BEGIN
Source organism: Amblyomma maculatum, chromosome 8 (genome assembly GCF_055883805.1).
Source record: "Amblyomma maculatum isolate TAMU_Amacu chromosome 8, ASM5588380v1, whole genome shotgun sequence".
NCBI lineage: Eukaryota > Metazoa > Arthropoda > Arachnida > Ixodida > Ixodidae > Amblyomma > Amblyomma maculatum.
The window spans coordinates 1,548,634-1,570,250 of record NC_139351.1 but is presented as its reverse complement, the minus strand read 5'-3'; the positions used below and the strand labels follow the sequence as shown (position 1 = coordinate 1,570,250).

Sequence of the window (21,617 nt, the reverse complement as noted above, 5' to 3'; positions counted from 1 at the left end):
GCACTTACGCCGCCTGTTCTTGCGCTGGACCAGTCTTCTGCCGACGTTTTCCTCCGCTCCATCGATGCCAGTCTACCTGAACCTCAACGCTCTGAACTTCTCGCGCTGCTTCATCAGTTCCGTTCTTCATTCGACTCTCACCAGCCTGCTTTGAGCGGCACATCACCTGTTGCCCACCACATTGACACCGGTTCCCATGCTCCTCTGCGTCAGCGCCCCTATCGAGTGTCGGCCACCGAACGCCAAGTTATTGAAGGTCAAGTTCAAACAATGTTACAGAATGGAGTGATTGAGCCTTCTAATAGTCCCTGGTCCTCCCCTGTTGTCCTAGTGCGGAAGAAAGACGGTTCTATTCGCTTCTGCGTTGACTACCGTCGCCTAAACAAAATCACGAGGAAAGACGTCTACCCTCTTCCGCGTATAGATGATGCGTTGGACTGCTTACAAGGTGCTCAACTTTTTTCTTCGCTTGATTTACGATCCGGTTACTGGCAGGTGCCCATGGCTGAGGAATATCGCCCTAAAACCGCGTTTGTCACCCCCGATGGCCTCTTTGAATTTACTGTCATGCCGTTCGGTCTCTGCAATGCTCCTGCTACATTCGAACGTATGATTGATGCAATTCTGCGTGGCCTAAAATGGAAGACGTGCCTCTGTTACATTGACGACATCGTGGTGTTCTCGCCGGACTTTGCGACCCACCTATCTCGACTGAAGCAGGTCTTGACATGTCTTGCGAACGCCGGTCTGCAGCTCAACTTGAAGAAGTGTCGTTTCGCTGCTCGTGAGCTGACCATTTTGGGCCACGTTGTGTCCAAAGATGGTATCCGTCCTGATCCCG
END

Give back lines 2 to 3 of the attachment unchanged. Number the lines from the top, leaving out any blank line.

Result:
Source record: "Amblyomma maculatum isolate TAMU_Amacu chromosome 8, ASM5588380v1, whole genome shotgun sequence".
NCBI lineage: Eukaryota > Metazoa > Arthropoda > Arachnida > Ixodida > Ixodidae > Amblyomma > Amblyomma maculatum.